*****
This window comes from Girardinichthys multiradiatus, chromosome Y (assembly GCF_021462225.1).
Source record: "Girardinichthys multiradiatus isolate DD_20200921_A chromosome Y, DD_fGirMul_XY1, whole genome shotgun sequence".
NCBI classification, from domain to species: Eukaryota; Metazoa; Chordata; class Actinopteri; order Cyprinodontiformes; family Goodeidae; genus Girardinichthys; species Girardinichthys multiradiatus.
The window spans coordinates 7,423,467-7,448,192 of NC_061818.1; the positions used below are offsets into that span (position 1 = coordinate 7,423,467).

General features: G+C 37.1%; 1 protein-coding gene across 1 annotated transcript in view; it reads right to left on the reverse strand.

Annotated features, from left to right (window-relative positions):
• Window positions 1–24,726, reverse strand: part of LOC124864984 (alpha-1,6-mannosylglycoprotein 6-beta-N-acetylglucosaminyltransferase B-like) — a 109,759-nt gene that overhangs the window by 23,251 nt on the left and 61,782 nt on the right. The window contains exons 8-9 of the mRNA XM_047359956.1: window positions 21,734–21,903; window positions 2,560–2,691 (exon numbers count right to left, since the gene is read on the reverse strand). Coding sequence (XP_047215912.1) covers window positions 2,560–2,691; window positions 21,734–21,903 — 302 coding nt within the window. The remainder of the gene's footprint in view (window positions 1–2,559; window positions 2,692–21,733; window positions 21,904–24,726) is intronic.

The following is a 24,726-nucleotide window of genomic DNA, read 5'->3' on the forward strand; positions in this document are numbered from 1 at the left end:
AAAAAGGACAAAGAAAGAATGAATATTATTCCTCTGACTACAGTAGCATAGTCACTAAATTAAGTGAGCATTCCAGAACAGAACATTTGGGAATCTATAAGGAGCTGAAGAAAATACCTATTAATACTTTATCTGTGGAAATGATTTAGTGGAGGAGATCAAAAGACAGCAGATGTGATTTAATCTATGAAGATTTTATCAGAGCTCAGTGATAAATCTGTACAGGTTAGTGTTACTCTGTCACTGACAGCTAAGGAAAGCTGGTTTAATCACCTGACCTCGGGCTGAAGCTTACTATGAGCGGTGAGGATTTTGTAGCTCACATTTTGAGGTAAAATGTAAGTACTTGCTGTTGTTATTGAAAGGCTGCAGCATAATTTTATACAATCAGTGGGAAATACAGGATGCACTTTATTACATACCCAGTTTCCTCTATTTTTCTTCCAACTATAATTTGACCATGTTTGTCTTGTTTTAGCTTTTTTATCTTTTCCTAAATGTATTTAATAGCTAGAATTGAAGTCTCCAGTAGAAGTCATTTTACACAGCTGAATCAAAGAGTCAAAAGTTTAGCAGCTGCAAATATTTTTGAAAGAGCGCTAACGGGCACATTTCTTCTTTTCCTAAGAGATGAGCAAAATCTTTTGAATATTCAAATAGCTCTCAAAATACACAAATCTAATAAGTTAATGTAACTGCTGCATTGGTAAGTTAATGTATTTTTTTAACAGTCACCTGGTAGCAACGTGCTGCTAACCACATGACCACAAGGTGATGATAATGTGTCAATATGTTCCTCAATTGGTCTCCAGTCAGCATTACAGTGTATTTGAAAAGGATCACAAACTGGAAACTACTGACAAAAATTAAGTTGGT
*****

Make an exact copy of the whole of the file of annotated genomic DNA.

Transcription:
This window comes from Girardinichthys multiradiatus, chromosome Y (assembly GCF_021462225.1).
Source record: "Girardinichthys multiradiatus isolate DD_20200921_A chromosome Y, DD_fGirMul_XY1, whole genome shotgun sequence".
NCBI classification, from domain to species: Eukaryota; Metazoa; Chordata; class Actinopteri; order Cyprinodontiformes; family Goodeidae; genus Girardinichthys; species Girardinichthys multiradiatus.
The window spans coordinates 7,423,467-7,448,192 of NC_061818.1; the positions used below are offsets into that span (position 1 = coordinate 7,423,467).

General features: G+C 37.1%; 1 protein-coding gene across 1 annotated transcript in view; it reads right to left on the reverse strand.

Annotated features, from left to right (window-relative positions):
• Window positions 1–24,726, reverse strand: part of LOC124864984 (alpha-1,6-mannosylglycoprotein 6-beta-N-acetylglucosaminyltransferase B-like) — a 109,759-nt gene that overhangs the window by 23,251 nt on the left and 61,782 nt on the right. The window contains exons 8-9 of the mRNA XM_047359956.1: window positions 21,734–21,903; window positions 2,560–2,691 (exon numbers count right to left, since the gene is read on the reverse strand). Coding sequence (XP_047215912.1) covers window positions 2,560–2,691; window positions 21,734–21,903 — 302 coding nt within the window. The remainder of the gene's footprint in view (window positions 1–2,559; window positions 2,692–21,733; window positions 21,904–24,726) is intronic.

The following is a 24,726-nucleotide window of genomic DNA, read 5'->3' on the forward strand; positions in this document are numbered from 1 at the left end:
AAAAAGGACAAAGAAAGAATGAATATTATTCCTCTGACTACAGTAGCATAGTCACTAAATTAAGTGAGCATTCCAGAACAGAACATTTGGGAATCTATAAGGAGCTGAAGAAAATACCTATTAATACTTTATCTGTGGAAATGATTTAGTGGAGGAGATCAAAAGACAGCAGATGTGATTTAATCTATGAAGATTTTATCAGAGCTCAGTGATAAATCTGTACAGGTTAGTGTTACTCTGTCACTGACAGCTAAGGAAAGCTGGTTTAATCACCTGACCTCGGGCTGAAGCTTACTATGAGCGGTGAGGATTTTGTAGCTCACATTTTGAGGTAAAATGTAAGTACTTGCTGTTGTTATTGAAAGGCTGCAGCATAATTTTATACAATCAGTGGGAAATACAGGATGCACTTTATTACATACCCAGTTTCCTCTATTTTTCTTCCAACTATAATTTGACCATGTTTGTCTTGTTTTAGCTTTTTTATCTTTTCCTAAATGTATTTAATAGCTAGAATTGAAGTCTCCAGTAGAAGTCATTTTACACAGCTGAATCAAAGAGTCAAAAGTTTAGCAGCTGCAAATATTTTTGAAAGAGCGCTAACGGGCACATTTCTTCTTTTCCTAAGAGATGAGCAAAATCTTTTGAATATTCAAATAGCTCTCAAAATACACAAATCTAATAAGTTAATGTAACTGCTGCATTGGTAAGTTAATGTATTTTTTTAACAGTCACCTGGTAGCAACGTGCTGCTAACCACATGACCACAAGGTGATGATAATGTGTCAATATGTTCCTCAATTGGTCTCCAGTCAGCATTACAGTGTATTTGAAAAGGATCACAAACTGGAAACTACTGACAAAAATTAAGTTGGT